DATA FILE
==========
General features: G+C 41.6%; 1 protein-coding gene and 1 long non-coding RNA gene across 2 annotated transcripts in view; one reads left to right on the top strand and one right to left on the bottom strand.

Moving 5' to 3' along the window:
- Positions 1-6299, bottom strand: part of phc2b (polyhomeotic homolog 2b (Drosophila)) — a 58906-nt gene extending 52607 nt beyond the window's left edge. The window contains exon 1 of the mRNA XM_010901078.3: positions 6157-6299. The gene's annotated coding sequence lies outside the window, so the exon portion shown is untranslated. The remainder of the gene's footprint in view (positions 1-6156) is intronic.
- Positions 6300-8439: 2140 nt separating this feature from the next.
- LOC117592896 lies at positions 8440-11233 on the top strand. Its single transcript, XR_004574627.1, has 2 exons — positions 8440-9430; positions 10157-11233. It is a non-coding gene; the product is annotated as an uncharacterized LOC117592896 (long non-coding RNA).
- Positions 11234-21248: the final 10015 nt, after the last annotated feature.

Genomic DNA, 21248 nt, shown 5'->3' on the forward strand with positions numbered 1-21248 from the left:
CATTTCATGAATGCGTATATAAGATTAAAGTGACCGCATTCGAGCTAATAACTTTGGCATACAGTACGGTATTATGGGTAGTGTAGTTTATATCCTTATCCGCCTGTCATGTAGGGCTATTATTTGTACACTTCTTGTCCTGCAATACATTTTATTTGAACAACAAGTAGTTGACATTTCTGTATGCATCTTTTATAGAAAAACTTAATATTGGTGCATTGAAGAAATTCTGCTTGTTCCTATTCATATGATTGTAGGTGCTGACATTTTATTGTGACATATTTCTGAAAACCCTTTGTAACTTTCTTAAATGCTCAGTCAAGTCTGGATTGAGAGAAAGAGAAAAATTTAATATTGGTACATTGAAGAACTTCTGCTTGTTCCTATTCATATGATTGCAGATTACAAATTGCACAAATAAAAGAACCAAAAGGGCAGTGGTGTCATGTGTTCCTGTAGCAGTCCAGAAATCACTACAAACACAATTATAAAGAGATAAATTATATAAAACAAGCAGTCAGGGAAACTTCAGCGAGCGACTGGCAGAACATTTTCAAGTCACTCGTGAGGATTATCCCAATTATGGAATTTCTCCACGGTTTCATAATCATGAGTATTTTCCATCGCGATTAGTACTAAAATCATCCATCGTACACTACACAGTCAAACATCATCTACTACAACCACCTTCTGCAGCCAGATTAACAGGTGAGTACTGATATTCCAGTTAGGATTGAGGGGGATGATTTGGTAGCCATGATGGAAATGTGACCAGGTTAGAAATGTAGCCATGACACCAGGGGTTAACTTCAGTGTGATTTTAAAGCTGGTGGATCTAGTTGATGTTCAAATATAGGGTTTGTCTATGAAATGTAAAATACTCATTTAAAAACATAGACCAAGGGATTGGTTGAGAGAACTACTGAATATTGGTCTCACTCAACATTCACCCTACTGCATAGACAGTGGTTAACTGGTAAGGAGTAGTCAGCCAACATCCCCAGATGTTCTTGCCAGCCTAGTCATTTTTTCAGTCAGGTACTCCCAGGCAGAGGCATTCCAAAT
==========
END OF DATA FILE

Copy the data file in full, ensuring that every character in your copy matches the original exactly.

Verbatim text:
General features: G+C 41.6%; 1 protein-coding gene and 1 long non-coding RNA gene across 2 annotated transcripts in view; one reads left to right on the top strand and one right to left on the bottom strand.

Moving 5' to 3' along the window:
- Positions 1-6299, bottom strand: part of phc2b (polyhomeotic homolog 2b (Drosophila)) — a 58906-nt gene extending 52607 nt beyond the window's left edge. The window contains exon 1 of the mRNA XM_010901078.3: positions 6157-6299. The gene's annotated coding sequence lies outside the window, so the exon portion shown is untranslated. The remainder of the gene's footprint in view (positions 1-6156) is intronic.
- Positions 6300-8439: 2140 nt separating this feature from the next.
- LOC117592896 lies at positions 8440-11233 on the top strand. Its single transcript, XR_004574627.1, has 2 exons — positions 8440-9430; positions 10157-11233. It is a non-coding gene; the product is annotated as an uncharacterized LOC117592896 (long non-coding RNA).
- Positions 11234-21248: the final 10015 nt, after the last annotated feature.

Genomic DNA, 21248 nt, shown 5'->3' on the forward strand with positions numbered 1-21248 from the left:
CATTTCATGAATGCGTATATAAGATTAAAGTGACCGCATTCGAGCTAATAACTTTGGCATACAGTACGGTATTATGGGTAGTGTAGTTTATATCCTTATCCGCCTGTCATGTAGGGCTATTATTTGTACACTTCTTGTCCTGCAATACATTTTATTTGAACAACAAGTAGTTGACATTTCTGTATGCATCTTTTATAGAAAAACTTAATATTGGTGCATTGAAGAAATTCTGCTTGTTCCTATTCATATGATTGTAGGTGCTGACATTTTATTGTGACATATTTCTGAAAACCCTTTGTAACTTTCTTAAATGCTCAGTCAAGTCTGGATTGAGAGAAAGAGAAAAATTTAATATTGGTACATTGAAGAACTTCTGCTTGTTCCTATTCATATGATTGCAGATTACAAATTGCACAAATAAAAGAACCAAAAGGGCAGTGGTGTCATGTGTTCCTGTAGCAGTCCAGAAATCACTACAAACACAATTATAAAGAGATAAATTATATAAAACAAGCAGTCAGGGAAACTTCAGCGAGCGACTGGCAGAACATTTTCAAGTCACTCGTGAGGATTATCCCAATTATGGAATTTCTCCACGGTTTCATAATCATGAGTATTTTCCATCGCGATTAGTACTAAAATCATCCATCGTACACTACACAGTCAAACATCATCTACTACAACCACCTTCTGCAGCCAGATTAACAGGTGAGTACTGATATTCCAGTTAGGATTGAGGGGGATGATTTGGTAGCCATGATGGAAATGTGACCAGGTTAGAAATGTAGCCATGACACCAGGGGTTAACTTCAGTGTGATTTTAAAGCTGGTGGATCTAGTTGATGTTCAAATATAGGGTTTGTCTATGAAATGTAAAATACTCATTTAAAAACATAGACCAAGGGATTGGTTGAGAGAACTACTGAATATTGGTCTCACTCAACATTCACCCTACTGCATAGACAGTGGTTAACTGGTAAGGAGTAGTCAGCCAACATCCCCAGATGTTCTTGCCAGCCTAGTCATTTTTTCAGTCAGGTACTCCCAGGCAGAGGCATTCCAAAT